Thursday, September 3, 2009


Over the past year or so, I’ve come to realize that racism is a lot more insidious than I used to think. Hardly anyone nowadays would openly admit to being a racist, of course. But there are fashionable ways of expressing racist sentiments. And these covert outlets allow it to thrive. The absolutely insane reaction of some segments in our country to the immigration reform proposals of 2006 and 2007 is one sign of racism’s endurance. The utterly inexplicable charges of racism brought against the first Latina Supreme Court nominee are another. Most of all, the fact that the “Obama is a Muslim” and “Obama wasn’t born a citizen” memes could spread so quickly and remain so ingrained, despite all the countervailing evidence, is clear evidence of residual racism in America. No white president would have this problem. And as anyone who reads the comments section after any news article, blog post or YouTube video dealing with Jews in any way will tell you, anti-Semitism is alive and on the rise around the world. The average culprit in any of these cases would probably deny being racist. But make no mistake: whenever we view someone negatively even partially because of their heritage, racism is present. I am definitely guilty of it. You are probably guilty of it. That’s human nature. If we acknowledge it, we can fight it. If we deny it, it will only grow.

I bring this up because today in my international relations class, in the course of a discussion about terrorism, my professor suggested that terrorism will be a permanent feature of the world system from here on out, and that any war to eliminate it will necessarily last forever. One of my classmates – who is in his fourth year of Christian higher education – agreed, and suggested that the reason for this is that the terrorists are “of a-RAB descent,” and are thus descended from Abraham’s son Ishmael, who God cursed to fight with Isaac forever.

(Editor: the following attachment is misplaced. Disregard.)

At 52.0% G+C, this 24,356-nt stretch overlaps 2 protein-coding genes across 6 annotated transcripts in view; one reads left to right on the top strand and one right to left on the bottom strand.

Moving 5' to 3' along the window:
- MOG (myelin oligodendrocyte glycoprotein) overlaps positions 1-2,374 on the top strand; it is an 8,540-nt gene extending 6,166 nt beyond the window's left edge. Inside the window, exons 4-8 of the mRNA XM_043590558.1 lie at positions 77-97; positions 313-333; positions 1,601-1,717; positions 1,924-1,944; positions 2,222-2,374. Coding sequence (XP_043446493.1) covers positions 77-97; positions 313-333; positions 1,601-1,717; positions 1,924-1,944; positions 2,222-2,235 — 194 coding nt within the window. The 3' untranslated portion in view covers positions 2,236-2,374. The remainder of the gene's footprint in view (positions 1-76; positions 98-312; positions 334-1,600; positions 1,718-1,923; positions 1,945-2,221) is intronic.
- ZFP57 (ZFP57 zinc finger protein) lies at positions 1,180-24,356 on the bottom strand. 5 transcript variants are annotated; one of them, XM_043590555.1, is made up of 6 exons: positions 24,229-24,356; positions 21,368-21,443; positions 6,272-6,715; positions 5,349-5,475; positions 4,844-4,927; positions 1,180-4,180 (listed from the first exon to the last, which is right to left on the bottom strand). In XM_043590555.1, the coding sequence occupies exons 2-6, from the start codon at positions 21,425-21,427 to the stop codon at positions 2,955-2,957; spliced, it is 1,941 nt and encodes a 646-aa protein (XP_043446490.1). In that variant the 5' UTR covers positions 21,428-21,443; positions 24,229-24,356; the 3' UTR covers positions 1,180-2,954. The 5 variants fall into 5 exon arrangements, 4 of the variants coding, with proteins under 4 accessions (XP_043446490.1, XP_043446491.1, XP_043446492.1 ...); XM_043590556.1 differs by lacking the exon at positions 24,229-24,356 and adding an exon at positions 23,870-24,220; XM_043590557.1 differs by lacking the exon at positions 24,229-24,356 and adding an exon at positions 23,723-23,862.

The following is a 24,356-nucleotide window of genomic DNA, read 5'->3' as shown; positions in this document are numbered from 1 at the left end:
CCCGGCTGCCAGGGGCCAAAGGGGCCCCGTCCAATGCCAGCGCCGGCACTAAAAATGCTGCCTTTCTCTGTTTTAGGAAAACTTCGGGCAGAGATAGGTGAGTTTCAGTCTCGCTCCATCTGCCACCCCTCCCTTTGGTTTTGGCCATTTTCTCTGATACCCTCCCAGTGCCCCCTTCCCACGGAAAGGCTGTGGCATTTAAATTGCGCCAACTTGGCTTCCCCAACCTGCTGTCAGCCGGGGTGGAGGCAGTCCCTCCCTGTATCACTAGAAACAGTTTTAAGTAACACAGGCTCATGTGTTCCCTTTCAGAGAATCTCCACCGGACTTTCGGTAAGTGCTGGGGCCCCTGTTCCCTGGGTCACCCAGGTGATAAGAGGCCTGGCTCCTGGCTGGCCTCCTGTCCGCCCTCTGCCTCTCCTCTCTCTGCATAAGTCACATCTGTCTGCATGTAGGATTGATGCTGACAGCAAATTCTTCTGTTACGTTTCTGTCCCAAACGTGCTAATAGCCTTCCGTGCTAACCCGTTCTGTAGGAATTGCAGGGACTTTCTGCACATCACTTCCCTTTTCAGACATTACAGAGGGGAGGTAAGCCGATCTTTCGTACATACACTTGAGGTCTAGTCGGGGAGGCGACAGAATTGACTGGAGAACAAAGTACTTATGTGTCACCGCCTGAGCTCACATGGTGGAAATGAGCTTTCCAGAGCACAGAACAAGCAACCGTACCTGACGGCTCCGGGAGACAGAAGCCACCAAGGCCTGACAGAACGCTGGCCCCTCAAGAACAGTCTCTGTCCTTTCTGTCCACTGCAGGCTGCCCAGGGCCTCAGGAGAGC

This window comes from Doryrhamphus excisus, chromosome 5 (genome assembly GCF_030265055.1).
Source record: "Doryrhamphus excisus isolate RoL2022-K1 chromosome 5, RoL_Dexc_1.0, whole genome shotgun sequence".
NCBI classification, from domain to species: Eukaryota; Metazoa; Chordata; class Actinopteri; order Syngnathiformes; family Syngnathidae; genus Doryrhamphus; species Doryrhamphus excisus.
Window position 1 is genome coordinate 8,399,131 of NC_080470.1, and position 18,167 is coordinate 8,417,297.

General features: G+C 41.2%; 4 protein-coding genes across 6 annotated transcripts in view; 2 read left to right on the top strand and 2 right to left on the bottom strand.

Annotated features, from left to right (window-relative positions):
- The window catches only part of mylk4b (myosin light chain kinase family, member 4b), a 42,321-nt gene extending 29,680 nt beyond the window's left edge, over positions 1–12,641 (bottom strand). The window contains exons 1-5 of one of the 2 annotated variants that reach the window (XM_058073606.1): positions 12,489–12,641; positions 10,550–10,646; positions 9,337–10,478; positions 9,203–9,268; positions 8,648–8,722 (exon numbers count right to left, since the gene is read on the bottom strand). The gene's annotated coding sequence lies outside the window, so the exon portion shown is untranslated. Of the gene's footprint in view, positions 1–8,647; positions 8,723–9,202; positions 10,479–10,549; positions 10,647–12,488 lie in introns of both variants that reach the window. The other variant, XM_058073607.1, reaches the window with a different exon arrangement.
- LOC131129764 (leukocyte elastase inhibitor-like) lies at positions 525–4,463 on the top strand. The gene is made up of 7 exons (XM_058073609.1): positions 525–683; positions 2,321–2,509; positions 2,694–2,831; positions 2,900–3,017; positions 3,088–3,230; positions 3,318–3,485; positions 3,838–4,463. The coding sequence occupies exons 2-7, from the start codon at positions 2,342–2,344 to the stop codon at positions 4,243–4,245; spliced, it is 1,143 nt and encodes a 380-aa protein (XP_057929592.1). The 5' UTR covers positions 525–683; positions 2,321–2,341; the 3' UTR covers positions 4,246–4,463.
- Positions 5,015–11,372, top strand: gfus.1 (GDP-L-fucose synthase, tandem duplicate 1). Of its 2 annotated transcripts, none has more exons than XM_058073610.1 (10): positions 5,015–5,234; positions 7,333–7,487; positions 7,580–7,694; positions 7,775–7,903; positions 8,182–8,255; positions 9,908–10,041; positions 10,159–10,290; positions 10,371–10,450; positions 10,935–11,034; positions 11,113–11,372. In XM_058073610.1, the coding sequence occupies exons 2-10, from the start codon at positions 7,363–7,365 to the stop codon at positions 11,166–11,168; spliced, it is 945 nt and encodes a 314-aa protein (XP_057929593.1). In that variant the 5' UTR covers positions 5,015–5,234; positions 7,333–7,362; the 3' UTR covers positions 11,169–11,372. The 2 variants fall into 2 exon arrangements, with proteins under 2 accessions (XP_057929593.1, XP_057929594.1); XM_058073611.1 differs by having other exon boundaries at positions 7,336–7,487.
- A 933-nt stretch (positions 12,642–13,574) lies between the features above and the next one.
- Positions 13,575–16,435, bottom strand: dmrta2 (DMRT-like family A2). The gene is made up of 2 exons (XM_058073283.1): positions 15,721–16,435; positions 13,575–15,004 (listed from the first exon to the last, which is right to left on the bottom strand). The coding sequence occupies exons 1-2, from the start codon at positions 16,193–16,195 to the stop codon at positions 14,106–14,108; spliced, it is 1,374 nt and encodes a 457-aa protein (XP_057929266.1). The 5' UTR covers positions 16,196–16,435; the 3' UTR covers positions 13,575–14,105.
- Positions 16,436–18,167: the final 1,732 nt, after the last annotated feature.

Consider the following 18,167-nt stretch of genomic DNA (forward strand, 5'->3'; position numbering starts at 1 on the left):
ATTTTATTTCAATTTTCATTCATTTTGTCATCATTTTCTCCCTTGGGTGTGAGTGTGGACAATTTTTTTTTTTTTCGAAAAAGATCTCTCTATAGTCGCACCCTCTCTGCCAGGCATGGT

Srsly? Srsly.

Naturally, I took exception to this. I’d like to elaborate on the exception I took here. This idea, which is probably more common among American Christians than I’d like to think, is wrong on so many levels that I don’t know where to start. So I’ll just start.

1) Not all terrorists are Arab.

2) Not even all Muslim terrorists are Arab – Muslim terrorists operate in sub-Saharan Africa, Russia, and Southeast Asia. (On that note, Muslim and Arab are not synonymous, anymore than “Christian” and “European” are.)

3) The idea that God favors some races above others is totally incompatible with Christianity. God will redeem “every nation, tribe, people and language” (Revelation 7:9).

4) And finally, in case you were wondering, God did not curse Ishmael. God blessed Ishmael and his descendants.

And Abraham said to God, “If only Ishmael might live under your blessing!”

Then God said, “Yes, but your wife Sarah will bear you a son, and you will call him Isaac. I will establish my covenant with him as an everlasting covenant for his descendants after him. And as for Ishmael, I have heard you: I will surely bless him; I will make him fruitful and will greatly increase his numbers. He will be the father of twelve rulers, and I will make him into a great nation.”

(Genesis 17:18-20)